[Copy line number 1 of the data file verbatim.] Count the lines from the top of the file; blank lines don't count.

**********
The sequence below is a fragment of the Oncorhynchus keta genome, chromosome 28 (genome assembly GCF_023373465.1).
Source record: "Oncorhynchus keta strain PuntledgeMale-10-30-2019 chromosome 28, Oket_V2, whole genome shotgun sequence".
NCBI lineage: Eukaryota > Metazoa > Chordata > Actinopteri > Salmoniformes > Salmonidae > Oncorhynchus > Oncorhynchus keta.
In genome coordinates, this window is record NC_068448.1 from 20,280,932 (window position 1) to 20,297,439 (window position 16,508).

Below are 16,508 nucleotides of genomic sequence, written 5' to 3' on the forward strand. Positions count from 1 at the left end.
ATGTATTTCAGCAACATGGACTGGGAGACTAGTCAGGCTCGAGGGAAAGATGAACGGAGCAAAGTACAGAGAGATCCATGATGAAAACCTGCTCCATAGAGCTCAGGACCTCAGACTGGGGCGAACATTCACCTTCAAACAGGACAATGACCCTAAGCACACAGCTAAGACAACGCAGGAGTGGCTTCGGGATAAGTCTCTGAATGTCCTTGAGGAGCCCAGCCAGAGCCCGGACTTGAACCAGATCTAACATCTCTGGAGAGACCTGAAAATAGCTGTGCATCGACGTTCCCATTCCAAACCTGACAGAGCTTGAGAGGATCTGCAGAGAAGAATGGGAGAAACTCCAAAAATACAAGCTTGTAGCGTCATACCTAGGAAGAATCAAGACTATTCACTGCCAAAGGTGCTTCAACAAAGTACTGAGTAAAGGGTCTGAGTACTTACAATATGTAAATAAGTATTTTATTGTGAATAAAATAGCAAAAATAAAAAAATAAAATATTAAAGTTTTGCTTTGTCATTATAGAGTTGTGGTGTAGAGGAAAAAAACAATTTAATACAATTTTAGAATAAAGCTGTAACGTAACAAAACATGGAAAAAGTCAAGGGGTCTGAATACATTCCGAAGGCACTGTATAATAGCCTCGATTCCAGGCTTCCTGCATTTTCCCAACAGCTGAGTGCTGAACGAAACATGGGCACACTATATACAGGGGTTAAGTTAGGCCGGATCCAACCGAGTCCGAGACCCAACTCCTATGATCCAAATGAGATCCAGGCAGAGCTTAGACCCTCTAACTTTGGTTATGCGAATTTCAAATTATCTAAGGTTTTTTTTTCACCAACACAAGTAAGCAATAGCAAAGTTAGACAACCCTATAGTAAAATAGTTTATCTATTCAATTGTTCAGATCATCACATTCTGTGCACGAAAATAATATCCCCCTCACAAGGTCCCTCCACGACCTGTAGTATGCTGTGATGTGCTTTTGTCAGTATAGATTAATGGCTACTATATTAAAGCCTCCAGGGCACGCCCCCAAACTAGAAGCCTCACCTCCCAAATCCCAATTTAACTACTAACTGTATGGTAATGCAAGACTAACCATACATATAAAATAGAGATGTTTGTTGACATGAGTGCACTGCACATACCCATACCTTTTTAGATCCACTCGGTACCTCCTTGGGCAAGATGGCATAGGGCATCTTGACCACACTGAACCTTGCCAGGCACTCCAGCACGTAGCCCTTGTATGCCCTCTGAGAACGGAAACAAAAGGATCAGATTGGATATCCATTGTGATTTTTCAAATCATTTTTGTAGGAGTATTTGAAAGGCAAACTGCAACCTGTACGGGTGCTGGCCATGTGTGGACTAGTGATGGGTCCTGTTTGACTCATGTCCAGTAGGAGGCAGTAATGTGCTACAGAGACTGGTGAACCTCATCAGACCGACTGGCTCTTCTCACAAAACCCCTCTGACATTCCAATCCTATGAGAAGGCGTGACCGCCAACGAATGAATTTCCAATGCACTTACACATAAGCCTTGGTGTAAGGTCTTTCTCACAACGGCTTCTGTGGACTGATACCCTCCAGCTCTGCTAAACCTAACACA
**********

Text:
The sequence below is a fragment of the Oncorhynchus keta genome, chromosome 28 (genome assembly GCF_023373465.1).